Now the controversy is over changing the lyrics to Canada's official anthem. There are already hundreds of articles about whether or not we should change our "sexist" lyrics, facebook groups against the idea have started, and people are suddenly all upset about the words to a song I doubt 3/4s of them even know the words to in the first place.
Now, I'm not too keen on the idea of the lyrics being changed - more for the reasons behind it than anything else - but why is it getting to over the top? It's not like these are the original lyrics, anyhow. The lyrics have gone through several changed. When I first learned to sing it in elementary school (30 odd years ago), I learned the line "in all our sons command" ("thy sons," in the official version) as "in all our hearts command." If fact, it's still the one word I get wrong when I sing the anthem, because I keep forgetting it's not the official line.
Here's a quick look at the changes O Canada's English lyrics have gone through.
" O Canada! Our fathers' land of old
Thy brow is crown'd with leaves of red and gold.
Beneath the shade of the Holy Cross
Thy children own their birth
No stains thy glorious annals gloss
Since valour shield thy hearth.
Almighty God! On thee we call
Defend our rights, forfend this nation's thrall,
Defend our rights, forfend this nation's thrall."
McCulloch version :
" O Canada! in praise of thee we sing;
From echoing hills our anthems proudly ring.
With fertile plains and mountains grand
With lakes and rivers clear,
Eternal beauty, thos dost stand
Throughout the changing year.
Lord God of Hosts! We now implore
Bless our dear land this day and evermore,
Bless our dear land this day and evermore."
1908, popular in BC
" O Canada, our heritage, our love
Thy worth we praise all other lands above.
From sea to see throughout their length
From Pole to borderland,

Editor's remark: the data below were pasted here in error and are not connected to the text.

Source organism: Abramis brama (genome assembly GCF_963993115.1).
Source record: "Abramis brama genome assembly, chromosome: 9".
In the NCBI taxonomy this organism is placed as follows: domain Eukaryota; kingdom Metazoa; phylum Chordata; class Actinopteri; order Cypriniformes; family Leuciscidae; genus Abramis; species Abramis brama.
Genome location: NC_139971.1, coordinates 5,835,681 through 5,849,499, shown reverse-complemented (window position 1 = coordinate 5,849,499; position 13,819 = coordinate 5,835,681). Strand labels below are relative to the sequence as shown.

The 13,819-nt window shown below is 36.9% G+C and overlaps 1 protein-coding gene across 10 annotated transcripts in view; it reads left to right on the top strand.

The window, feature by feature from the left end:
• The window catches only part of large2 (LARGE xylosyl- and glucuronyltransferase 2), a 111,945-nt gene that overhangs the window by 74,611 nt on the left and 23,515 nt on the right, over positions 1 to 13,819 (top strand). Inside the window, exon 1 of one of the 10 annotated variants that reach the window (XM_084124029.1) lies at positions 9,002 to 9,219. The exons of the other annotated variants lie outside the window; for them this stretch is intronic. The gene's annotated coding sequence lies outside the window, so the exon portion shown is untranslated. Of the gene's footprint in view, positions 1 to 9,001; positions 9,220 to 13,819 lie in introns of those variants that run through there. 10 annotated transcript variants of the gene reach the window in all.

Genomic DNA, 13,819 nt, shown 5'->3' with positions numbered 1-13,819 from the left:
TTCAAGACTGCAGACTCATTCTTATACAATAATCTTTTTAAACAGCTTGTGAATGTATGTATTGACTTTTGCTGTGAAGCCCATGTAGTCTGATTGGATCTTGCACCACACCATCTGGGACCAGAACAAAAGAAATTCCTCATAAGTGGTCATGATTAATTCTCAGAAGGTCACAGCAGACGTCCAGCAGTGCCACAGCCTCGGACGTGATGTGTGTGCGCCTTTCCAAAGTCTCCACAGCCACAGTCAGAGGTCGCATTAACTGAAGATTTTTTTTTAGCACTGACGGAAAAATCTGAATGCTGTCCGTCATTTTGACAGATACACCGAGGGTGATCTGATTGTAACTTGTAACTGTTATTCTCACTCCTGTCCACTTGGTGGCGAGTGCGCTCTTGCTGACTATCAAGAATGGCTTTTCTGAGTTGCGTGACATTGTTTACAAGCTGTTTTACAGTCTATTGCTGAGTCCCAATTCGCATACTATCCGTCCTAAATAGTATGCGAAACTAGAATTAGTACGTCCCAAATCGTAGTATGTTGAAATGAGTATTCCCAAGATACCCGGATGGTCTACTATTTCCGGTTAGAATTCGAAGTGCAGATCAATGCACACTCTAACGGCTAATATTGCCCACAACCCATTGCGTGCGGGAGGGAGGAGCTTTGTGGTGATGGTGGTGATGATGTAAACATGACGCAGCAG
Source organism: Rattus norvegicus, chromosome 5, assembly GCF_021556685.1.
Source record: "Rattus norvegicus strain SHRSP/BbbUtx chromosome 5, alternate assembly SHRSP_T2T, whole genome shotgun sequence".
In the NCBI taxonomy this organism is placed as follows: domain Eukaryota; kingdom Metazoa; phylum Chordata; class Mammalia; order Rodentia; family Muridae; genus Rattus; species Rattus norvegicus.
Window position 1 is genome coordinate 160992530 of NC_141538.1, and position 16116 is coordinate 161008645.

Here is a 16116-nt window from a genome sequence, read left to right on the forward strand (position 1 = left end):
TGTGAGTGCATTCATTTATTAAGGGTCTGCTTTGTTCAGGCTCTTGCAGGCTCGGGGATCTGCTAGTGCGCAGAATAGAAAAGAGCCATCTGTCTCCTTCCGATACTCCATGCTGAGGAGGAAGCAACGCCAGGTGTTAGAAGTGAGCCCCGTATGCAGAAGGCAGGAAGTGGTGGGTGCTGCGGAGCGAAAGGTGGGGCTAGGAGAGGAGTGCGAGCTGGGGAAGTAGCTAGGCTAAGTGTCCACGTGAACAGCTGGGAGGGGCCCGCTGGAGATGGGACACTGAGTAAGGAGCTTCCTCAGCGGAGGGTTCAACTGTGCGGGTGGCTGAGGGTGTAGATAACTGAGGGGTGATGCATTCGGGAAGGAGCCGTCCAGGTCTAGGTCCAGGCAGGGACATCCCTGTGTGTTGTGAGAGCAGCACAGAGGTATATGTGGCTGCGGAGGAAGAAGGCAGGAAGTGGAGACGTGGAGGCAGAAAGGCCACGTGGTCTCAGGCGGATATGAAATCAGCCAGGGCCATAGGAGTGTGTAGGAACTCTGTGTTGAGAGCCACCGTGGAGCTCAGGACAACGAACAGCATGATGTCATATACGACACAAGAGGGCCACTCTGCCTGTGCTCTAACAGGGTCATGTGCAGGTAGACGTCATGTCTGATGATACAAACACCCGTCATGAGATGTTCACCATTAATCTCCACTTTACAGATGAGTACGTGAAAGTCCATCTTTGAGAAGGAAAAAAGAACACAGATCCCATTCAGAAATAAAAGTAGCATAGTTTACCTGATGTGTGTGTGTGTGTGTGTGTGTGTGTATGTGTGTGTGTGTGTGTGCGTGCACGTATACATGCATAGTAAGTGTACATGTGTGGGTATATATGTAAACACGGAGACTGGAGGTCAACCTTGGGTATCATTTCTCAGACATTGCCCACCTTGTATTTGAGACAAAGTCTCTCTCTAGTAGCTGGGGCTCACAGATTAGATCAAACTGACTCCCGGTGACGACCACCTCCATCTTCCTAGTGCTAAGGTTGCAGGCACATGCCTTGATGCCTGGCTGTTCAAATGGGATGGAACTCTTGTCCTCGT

At Britain's side, whate'er betide
Unflinchingly we'll stand
With hearts we sing, "God save the King",
Guide then one Empire wide, do we implore,
And prosper Canada from shore to shore."
adapted from 1927
The version adopted pursuant to the National Anthem Act in 1980 reads as follows:
"O Canada! Our home and native land!
True patriot love in all thy sons command.
With glowing hearts we see thee rise,
The True North, strong and free!
From far and wide, O Canada,
We stand on guard for thee.
God keep our land glorious and free !
O Canada, we stand on guard for thee.
O Canada, we stand on guard for thee."
Wikipedia has more.
Weir's original 1908 lyrics
- O Canada! Our home, our native land,
- True patriot love thou dost in us command.
- We see thee rising fair, dear land,
- The True North strong and free;
- And stand on guard, O Canada,
- We stand on guard for thee.
- O Canada! O Canada!
- O Canada. We stand on guard for thee.
- O Canada! Where Pines and Maples grow,
- Great prairies spread and lordly rivers flow.
- Thou art the land, O Canada,
- From East to Western sea,
- The land of hope for all who toil,
- The land of liberty.
- O Canada! Beneath thy shining skies,
- May stalwart sons and gentle maidens rise;
- And so abide, O Canada,
- From East to Western sea,
- Where e’er thy pines and prairies are,
- The True North strong and free.
Proposals to change the lyrics are hardly new, either. From Wapedia
Weir's original lyrics from 1908, consisting of three verses, did not contain the word sons, instead using the somewhat archaic "thou dost in us command", and it contained no religious reference.    Weir decided to change his lyrics to "in all thy sons command" in 1914,  and in 1926 added a fourth verse of a religious nature. In June 1990, the city council of Toronto voted 12-7 to recommend to the Canadian Government that the phrase "our home and native land" be changed to "our home and cherished land", and "true patriot love in all thy sons command" be changed to "true patriot love in all of us command". Also proposed, but rejected, was the idea of a phrase "with patriot love, thy sons and daughters stand". City Councillor Howard Moscoe said that the words "native land" were not appropriate for the many Canadians who were not native-born, and that the word "sons" implied "that women can't feel true patriotism or love for Canada." Feminists such as Senator Vivienne Poy have criticized the English lyrics of the anthem as being sexist.  In 2002, Poy introduced a bill to change the phrase "in all thy sons command" to "in all of us command". The throne speech of March 2010 announced that the federal Parliament will be asked to review the "original gender-neutral wording of the national anthem".  In 2006, the anthem's religious references (to God in English, and to the Christian cross in French) were criticized by secularists.  
I can understand people feeling passionately about proposed changes to the lyrics. I have no problems with a pro- or con- debate. What I don't get, however, is what a big, stinking deal is being made of the whole thing. The rhetoric is just as silly as the anti-prorogation freakouts.
As far as I'm concerned, it's becoming just another manufactured controversy.